You smooth your new slacks. The tag says “Express,” but you bought them at TJ Maxx, the one just across from the Barnes & Noble, at the Kirkland mall. You are not allowed to wear jeans at Barnes & Noble, or sneakers, or logos of any sort. This is in the “Welcome to Our Team” employee handbook you received last week. You raise your head when Daniel, the store manager, begins to read over the numbers from yesterday. This is your first morning staff meeting and you do not know what these numbers mean. Some are big, like 27,000. Others are small, like 3.022 percent. The other employees nod or offer commentary. A girl with green dreadlocks in an apron reads the café’s numbers. She promises to upsell better today. The Music and DVDs manager reads his numbers without looking up, even though he is not reading off of anything. You like him because he is the Music and DVDs manager. You like him because he looks as uncomfortable as you even though he’s not new. Daniel announces employees who sold memberships. “Ethan sold five memberships, Jenny sold three.” You know who Jenny is because she slowly looks around and coughs like it’s an accident.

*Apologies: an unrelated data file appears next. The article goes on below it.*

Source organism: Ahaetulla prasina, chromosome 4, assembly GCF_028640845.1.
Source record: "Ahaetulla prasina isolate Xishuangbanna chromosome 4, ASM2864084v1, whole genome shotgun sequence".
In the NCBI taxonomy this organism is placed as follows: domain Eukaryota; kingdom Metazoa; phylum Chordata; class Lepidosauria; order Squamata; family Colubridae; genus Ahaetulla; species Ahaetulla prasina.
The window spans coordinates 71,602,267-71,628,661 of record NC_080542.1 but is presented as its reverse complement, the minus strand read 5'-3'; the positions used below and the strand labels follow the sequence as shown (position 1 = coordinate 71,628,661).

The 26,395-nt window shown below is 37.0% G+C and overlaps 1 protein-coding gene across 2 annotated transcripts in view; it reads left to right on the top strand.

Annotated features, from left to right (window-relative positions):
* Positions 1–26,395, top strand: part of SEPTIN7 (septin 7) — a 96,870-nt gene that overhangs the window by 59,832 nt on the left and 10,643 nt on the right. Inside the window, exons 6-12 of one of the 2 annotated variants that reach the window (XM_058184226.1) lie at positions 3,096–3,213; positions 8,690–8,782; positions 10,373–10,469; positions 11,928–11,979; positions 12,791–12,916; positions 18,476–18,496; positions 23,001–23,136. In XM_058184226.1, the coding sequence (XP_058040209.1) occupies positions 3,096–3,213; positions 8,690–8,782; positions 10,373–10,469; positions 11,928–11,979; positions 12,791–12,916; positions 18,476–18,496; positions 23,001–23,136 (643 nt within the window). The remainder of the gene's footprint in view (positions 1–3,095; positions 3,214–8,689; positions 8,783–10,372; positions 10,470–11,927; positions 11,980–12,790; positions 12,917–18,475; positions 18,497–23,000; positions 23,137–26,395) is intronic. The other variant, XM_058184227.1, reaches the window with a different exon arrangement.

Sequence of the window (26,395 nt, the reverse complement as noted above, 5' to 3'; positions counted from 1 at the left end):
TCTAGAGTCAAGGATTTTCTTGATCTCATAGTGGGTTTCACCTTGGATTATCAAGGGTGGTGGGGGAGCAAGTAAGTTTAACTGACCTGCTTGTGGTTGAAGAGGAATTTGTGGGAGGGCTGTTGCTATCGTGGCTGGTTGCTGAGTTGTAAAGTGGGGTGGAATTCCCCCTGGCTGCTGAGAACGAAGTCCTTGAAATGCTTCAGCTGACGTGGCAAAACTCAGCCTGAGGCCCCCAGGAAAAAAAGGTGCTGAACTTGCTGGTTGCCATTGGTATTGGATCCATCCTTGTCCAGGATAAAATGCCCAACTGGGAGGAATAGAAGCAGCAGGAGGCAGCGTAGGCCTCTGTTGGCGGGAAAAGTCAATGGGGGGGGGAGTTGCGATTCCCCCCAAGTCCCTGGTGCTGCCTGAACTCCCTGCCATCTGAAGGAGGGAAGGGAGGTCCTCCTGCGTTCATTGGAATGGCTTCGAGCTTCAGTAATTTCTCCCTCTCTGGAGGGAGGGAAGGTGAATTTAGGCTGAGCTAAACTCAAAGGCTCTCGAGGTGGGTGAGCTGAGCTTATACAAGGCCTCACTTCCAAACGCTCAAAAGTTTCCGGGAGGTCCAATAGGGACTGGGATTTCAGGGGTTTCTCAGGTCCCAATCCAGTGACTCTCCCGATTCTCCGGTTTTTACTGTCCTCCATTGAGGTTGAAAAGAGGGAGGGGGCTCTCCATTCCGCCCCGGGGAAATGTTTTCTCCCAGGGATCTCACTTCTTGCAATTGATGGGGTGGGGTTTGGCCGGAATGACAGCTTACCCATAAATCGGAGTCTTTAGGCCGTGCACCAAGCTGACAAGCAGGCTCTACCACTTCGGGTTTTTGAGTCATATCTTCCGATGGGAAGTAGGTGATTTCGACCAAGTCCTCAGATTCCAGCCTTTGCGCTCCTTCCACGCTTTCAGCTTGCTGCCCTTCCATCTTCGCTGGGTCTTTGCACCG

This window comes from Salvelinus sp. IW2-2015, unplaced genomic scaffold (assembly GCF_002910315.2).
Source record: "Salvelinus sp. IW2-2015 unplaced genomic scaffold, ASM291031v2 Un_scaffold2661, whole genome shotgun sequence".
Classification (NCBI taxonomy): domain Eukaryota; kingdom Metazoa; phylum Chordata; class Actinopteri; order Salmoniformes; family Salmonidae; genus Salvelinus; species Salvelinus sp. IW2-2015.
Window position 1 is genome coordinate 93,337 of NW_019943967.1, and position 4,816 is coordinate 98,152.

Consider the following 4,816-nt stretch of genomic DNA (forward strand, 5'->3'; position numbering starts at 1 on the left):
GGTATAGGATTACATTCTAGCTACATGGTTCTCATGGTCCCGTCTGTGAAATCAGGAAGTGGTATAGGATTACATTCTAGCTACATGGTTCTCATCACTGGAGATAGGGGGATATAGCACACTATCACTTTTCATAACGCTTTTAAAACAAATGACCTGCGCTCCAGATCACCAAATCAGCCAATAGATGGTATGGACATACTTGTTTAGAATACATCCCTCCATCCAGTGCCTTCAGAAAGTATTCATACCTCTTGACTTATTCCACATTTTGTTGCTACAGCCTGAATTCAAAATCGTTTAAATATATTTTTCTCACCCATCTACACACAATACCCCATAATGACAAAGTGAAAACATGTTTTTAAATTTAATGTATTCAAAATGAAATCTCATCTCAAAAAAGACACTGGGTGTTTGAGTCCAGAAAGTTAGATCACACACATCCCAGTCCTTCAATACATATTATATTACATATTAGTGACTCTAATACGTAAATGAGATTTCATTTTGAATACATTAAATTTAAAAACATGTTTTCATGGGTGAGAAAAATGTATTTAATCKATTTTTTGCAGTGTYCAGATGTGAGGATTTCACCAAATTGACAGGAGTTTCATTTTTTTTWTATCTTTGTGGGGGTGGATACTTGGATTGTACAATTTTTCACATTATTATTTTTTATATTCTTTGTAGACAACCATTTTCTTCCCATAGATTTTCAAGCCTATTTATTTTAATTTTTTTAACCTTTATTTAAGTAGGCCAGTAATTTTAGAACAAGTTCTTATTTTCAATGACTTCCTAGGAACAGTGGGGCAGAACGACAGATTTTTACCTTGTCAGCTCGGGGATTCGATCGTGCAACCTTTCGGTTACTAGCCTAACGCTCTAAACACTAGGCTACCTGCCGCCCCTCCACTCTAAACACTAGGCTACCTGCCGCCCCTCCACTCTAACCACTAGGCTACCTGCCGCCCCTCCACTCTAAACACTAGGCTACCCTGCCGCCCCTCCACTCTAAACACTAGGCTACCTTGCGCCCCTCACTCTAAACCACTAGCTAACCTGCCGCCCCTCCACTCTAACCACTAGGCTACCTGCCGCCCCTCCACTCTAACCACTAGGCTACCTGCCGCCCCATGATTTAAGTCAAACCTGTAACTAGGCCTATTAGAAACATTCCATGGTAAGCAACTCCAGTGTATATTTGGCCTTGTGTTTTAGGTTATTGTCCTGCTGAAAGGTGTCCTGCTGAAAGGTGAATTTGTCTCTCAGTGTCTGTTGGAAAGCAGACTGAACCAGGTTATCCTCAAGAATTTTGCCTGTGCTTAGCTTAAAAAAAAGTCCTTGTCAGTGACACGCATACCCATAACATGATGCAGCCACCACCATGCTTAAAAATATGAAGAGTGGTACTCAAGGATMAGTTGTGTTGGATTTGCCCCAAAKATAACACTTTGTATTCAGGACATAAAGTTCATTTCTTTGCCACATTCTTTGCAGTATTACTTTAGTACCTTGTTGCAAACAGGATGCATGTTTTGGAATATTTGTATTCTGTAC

So begins Kjerstin Johnson’s story “Employee Discounts: A Post College Job at Barnes and Noble,” which won the Doug Fir Fiction Award. Even though it’s a work of fiction, as a former college-age minimum wage earning bookseller, I can tell you that it reads very, very true. The selling of the memberships, oh god, the selling of the memberships.
Photo: Monica Arellano-Ongpin